A panoramic view of the revitalized Michigan Central Station. Photo by Stephen McGee

Thursday marks the official grand reopening of the rescued Michigan Central Station. Motown will celebrate this return to glory in many of the same ways Detroit has marked its dance card comeback with the resurgent Detroit Lions, the NFL Draft, the Detroit Grand Prix, and the Riverfront music festivals.

A 90-minute concert will be held in front of the station, produced by Eminem and featuring Detroit natives Diana Ross, Jack White, and Big Sean. These home-grown musical talents will be joined onstage by Jelly Roll, Common, Melissa Ethridge, Fantasia, and the Detroit Symphony Orchestra, along with possible special guests.

The sold-out concert will be available to stream live on NBC’s Peacock at 8:30 p.m. Eastern time, and a one-hour show of “Live From Detroit: The Concert at Michigan Central” will be broadcast Sunday night on NBC at 7 p.m. Eastern.

While I feel proud that my city is restoring this historic gem, I am also a bit saddened by memories that cannot be relived.

Since Michigan Central Station will no longer be a working train depot, my boyhood locomotive innocence will just have to remain a memory. The smell of cigar smoke mingling with the scent of popcorn will not return to the concourse where passengers once waited to board. And stepping outside to the platform conjures up memories of the stinging of my olfactory senses as I breathed in the air that tasted of diesel and creosote-coated railroad ties.

Yet, Ford and the team who worked on the Michigan Central restoration have breathed new life into the palatial building.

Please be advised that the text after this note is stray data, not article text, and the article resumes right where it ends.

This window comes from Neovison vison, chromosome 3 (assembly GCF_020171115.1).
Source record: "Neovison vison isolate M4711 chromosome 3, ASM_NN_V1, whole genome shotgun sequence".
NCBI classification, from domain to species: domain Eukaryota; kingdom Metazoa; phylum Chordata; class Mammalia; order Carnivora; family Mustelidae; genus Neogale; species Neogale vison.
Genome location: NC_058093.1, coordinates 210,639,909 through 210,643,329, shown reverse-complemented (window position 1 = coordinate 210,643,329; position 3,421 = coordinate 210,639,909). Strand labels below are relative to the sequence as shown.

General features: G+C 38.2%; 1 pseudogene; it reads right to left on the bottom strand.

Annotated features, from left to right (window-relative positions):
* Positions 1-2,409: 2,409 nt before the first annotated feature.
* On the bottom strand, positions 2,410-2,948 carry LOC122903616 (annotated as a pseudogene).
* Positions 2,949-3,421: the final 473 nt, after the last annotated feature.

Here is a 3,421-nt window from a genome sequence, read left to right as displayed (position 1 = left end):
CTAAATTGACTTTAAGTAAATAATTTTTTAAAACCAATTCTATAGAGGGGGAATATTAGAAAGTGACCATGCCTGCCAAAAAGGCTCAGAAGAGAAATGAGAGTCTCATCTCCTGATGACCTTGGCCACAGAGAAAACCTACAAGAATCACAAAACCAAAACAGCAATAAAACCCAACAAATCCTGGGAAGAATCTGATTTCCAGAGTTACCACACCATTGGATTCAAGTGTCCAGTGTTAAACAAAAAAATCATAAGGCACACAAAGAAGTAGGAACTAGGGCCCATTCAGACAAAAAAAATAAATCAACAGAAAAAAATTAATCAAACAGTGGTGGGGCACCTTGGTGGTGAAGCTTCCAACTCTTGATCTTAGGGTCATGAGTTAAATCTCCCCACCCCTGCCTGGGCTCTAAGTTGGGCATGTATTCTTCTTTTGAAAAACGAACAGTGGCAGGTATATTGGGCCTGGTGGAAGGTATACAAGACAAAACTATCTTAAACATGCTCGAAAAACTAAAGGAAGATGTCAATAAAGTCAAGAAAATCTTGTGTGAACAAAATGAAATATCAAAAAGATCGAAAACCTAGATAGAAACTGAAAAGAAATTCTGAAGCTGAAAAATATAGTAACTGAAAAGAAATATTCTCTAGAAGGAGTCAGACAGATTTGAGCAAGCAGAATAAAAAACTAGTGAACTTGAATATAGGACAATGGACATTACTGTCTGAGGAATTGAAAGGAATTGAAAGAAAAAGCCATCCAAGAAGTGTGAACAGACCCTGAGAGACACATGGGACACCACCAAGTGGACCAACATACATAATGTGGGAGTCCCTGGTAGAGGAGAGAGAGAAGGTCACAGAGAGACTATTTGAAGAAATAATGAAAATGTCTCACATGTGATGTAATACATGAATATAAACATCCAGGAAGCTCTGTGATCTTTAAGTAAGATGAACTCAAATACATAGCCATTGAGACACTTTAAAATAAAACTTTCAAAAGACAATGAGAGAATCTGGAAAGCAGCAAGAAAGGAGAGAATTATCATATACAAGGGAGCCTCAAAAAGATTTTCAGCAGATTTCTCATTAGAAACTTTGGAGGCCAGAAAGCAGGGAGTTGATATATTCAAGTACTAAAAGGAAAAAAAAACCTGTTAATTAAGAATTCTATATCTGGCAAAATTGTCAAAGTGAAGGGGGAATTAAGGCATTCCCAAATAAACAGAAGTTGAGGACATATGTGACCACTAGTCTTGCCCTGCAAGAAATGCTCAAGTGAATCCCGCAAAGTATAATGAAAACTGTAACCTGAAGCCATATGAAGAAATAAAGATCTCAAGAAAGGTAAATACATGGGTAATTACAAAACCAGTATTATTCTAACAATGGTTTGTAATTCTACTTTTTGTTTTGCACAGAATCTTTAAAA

To repair the outside of the building, Ford and its partners sourced six hundred tons of limestone from the same quarry in Indiana that provided the original stone for the station’s exterior more than one hundred years ago. The Dark Hollow Quarry, located about thirty-five miles south of Bloomington, had been closed for three decades and was re-opened for the project. A Michigan carver mason spent 428 hours hand-carving a replica of a single column capital from one of the limestone blocks for the building’s north entrance.

More than 4,000 new light fixtures were installed including re-creations of three massive chandeliers in the Waiting Room and Grand Hall. Restoring the buildings stunning Waiting Room and Grand Hall required the equivalent of 8.7 miles of grout used on the 29,000 Guastavino ceiling tiles. All but 1,300 of these tiles are original to the station.

Cleanup required 3.5 million gallons of water being pumped from the basement. Nearly 4,000 cubic yards of debris was hauled out of the building.